Entering this year, West Virginia Mountaineer wide receiver Shelton Gibson was earning all sorts of preseason accolades. ESPN Big 12 reporter Jake Trotter stated that Gibson was a top-five pass catcher in the conference, while nationally renowned college football writer Phil Steele named the receiver to his preseason All-Big 12 first team.
Although such evaluations were undeniably lofty, Gibson has surpassed them through the Mountaineers’ first four games. He is quietly looking like one of the best receivers in the country.
“I was at a place [Baylor] last season that had a pretty good receiver that [Gibson] is moving up on now,” said West Virginia wide receiver coach Tyron Carrier to the Charleston Gazette-Mail.
Who exactly is the pass catcher Carrier is talking about?
“Corey Coleman,” Carrier said. “Shelton has those qualities, the will to be a great receiver. That’s hard to find.”
As a refresher, Coleman was the Biletnikoff Award winner–given to the nation’s best wide receiver–last year after recording 74 catches for 1,363 yards and 20 touchdowns. He was also the 15th overall pick–to the Cleveland Browns–in the NFL Draft this year. That’s high praise Gibson is receiving from his coach.
Looking at Gibson’s numbers so far, it is not surprising why Carrier believes the Cleveland Heights, Ohio, native is approaching “elite-receiver” status.
The 6-foot, 200 pound receiver produced a breakout season last year. Now, he is putting on a show the nation needs to pay attention to.
Gibson has tallied “only” 19 receptions this year. However, he has turned those catches into 458 yards and two touchdowns. Those 458 yards are good for fifth in the Big 12 behind receivers who have played in one or two more games than Gibson has. He is also fourth nationally in all-purpose yardage and No. 9 in receiving yards per game–112.2.
How Gibson is posting these ridiculous statistics deserves people’s recognition.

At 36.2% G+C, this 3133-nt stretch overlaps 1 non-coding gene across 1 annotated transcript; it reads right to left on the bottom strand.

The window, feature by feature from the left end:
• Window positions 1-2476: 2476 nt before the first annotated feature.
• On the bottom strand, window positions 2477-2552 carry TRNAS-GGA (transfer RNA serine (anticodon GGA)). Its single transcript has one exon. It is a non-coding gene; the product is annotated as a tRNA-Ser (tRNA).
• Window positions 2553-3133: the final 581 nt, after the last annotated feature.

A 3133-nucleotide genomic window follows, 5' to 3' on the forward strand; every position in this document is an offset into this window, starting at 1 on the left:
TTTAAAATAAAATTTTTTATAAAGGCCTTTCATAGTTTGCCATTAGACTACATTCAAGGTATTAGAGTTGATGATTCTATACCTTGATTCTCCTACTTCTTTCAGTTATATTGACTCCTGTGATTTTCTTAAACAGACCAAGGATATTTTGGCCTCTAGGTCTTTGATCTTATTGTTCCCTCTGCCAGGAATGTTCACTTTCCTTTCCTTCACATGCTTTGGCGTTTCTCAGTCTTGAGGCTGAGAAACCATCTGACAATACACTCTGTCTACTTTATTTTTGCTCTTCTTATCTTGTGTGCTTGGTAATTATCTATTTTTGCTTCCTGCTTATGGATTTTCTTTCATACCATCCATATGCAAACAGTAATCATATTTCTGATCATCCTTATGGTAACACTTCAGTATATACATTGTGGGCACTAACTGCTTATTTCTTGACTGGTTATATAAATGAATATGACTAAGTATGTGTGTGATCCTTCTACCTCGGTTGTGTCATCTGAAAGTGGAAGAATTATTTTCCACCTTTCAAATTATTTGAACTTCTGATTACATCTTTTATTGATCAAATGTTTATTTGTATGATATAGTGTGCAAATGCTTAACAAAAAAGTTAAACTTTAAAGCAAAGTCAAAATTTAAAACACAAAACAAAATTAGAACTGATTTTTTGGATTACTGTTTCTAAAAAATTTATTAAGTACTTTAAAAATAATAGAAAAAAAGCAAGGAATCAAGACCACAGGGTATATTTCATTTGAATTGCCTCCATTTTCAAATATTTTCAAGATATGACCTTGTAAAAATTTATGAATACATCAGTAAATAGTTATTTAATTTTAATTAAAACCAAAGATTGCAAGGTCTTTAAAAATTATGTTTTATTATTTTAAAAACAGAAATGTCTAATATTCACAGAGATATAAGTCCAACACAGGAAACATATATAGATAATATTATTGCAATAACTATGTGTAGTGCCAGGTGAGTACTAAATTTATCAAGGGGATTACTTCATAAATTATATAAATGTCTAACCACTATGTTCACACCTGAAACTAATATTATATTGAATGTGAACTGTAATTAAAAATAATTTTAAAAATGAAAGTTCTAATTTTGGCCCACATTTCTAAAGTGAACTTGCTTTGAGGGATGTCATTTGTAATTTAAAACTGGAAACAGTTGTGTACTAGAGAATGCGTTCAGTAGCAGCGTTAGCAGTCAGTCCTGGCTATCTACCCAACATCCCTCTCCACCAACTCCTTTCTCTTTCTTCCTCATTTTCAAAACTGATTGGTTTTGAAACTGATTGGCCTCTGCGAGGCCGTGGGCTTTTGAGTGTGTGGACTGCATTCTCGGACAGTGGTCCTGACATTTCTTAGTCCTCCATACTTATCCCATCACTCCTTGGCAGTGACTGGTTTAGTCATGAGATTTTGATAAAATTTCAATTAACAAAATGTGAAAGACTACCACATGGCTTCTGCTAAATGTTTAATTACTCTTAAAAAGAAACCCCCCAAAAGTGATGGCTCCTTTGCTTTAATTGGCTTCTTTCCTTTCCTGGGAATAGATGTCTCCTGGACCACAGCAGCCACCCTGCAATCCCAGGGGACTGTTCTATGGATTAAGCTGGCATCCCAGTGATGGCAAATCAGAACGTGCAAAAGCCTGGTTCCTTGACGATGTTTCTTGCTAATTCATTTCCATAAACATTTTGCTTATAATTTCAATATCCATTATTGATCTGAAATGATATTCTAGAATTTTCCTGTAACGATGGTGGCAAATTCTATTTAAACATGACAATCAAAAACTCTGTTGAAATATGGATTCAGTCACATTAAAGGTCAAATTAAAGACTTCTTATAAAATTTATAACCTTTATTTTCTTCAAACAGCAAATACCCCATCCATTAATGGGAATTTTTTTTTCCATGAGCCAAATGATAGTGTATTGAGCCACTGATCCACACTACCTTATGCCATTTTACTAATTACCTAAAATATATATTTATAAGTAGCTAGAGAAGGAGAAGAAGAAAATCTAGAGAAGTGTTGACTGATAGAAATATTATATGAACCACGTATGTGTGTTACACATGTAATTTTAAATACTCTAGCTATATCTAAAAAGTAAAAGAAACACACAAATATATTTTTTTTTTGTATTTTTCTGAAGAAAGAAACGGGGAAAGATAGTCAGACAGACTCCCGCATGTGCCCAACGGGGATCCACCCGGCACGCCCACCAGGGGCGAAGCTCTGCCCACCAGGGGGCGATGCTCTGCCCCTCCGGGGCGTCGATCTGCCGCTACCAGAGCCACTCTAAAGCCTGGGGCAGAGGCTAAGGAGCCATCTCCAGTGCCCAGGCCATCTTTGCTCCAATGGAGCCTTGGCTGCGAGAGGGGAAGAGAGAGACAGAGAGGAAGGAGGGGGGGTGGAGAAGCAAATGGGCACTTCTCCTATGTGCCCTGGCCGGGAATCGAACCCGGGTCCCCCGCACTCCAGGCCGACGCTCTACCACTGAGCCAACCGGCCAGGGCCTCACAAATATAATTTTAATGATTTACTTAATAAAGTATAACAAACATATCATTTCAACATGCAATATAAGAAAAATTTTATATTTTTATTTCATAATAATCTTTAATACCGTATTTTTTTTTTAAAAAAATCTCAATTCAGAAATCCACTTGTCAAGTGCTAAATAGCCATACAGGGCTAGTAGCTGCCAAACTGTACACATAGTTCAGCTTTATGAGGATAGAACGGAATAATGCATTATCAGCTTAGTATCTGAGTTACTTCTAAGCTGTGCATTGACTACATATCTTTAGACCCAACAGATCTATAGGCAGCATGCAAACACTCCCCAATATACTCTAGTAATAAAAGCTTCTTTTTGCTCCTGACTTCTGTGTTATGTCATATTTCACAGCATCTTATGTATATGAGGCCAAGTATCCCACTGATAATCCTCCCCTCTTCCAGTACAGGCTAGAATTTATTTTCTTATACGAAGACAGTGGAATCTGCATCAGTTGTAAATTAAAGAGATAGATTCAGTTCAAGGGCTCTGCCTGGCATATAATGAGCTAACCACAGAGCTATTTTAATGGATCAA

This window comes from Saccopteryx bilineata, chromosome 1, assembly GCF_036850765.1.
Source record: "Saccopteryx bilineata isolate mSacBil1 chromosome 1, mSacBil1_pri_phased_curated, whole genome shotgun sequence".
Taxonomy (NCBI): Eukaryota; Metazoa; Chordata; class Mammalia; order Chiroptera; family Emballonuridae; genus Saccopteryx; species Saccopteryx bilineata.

“[Gibson] can track the ball. He’s got a different gear. That dude, as goofy as he is, can track the ball like I’ve never seen,” West Virginia coach Dana Holgorsen said. “And not only can he track it–I mean he catches it well over his shoulder–but then he always somehow finds another gear.”
Entering this season, Gibson was known as a deep threat after he averaged 24 yards per reception in 2015. This year, however, the receiver is emerging as a much more consistent deep threat. Take a look at his catch against the Kansas State Wildcats back on Oct. 1.
West Virginia was down 16-3 with 1:48 left in the third quarter, on its own 27-yard line.
Gibson was split wide left from Mountaineer quarterback Skyler Howard, who was in shotgun formation. The ball was snapped and Gibson started running his fly route. Howard dropped back and tossed the ball Gibson’s way.
The ball was a little to Gibson’s right, so he adjusted to the throw. Gibson high pointed the ball. Once the pass hit his hands, the Wildcat defender ripped off Gibson’s helmet.
One would think Gibson would have lost concentration when his helmet was knocked off, but he didn’t. Gibson hauled in the throw and got the Mountaineers down to the Kansas State 22. That catch sparked a West Virginia comeback, as Gibson and the Mountaineers defeated the Wildcats, 17-16.
How is Gibson building a case to be one of the nation’s best pass catchers? He is gaining more and more confidence.
Coming out of high school, he was recruited and even committed to the Ohio State Buckeyes after visiting West Virginia. However, once he arrived in Morgantown, he questioned himself.
“I thought I was the worst receiver we had on the team. I felt like I’d lost it when I left high school,” Gibson said. “Most players go through it, though, wondering if they’ll get it back or not. My confidence is way higher now.”
In West Virginia’s last eight games, only one of its opponents occupied in the top-20 in passing yards allowed per game–Baylor. Besides that, the other seven teams they will face are below the top 50, with four below the top 100. Gibson will have more opportunities to show the nation why he is one of the best pass catchers in college football this season.